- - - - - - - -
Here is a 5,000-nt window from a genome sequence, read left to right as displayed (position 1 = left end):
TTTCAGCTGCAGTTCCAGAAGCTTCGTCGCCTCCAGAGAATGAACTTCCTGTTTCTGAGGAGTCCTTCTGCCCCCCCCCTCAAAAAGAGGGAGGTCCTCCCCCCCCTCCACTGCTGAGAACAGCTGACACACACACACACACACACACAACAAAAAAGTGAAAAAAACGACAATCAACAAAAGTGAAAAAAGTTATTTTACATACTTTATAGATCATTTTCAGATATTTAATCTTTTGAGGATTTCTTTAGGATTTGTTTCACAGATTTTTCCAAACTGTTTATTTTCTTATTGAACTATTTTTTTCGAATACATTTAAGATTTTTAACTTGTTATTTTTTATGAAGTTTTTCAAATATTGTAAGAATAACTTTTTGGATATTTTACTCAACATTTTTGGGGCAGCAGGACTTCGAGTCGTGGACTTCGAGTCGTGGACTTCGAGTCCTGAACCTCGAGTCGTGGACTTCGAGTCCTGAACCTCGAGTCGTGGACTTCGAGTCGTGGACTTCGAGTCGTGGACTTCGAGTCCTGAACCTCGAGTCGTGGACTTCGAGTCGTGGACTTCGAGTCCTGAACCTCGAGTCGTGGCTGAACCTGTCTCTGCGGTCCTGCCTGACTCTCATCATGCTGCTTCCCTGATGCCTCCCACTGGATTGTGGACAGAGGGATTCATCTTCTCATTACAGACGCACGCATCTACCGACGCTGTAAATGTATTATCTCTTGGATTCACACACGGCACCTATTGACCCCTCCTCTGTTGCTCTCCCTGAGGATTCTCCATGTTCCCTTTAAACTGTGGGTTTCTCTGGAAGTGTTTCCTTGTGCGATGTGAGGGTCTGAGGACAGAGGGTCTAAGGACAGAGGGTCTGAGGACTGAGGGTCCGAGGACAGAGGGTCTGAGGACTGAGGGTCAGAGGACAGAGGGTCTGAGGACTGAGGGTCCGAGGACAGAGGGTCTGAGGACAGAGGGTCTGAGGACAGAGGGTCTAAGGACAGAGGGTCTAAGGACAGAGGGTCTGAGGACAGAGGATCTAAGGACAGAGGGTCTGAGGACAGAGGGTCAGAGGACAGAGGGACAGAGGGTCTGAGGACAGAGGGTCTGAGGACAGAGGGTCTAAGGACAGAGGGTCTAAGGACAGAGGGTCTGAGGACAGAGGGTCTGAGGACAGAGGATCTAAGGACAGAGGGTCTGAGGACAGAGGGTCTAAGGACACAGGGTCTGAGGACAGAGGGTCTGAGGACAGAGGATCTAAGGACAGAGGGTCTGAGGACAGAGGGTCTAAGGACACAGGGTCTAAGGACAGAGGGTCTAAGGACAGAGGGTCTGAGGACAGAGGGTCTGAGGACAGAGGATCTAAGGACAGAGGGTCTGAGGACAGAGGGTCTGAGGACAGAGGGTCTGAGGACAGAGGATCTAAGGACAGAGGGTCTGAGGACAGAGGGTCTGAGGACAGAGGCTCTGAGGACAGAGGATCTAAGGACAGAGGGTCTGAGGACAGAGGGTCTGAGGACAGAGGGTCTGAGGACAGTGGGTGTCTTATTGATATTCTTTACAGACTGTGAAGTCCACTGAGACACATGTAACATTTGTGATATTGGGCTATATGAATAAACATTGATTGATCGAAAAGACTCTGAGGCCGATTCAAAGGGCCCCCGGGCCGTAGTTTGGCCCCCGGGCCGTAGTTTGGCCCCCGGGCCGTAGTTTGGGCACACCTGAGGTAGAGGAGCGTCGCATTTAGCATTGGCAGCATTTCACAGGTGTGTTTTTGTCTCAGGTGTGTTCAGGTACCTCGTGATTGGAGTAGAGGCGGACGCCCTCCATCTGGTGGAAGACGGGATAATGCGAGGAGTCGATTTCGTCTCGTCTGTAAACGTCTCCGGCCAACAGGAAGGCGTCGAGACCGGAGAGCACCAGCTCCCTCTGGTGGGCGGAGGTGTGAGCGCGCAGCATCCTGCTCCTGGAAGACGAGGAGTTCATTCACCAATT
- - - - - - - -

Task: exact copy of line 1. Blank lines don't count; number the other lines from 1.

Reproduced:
Here is a 5,000-nt window from a genome sequence, read left to right as displayed (position 1 = left end):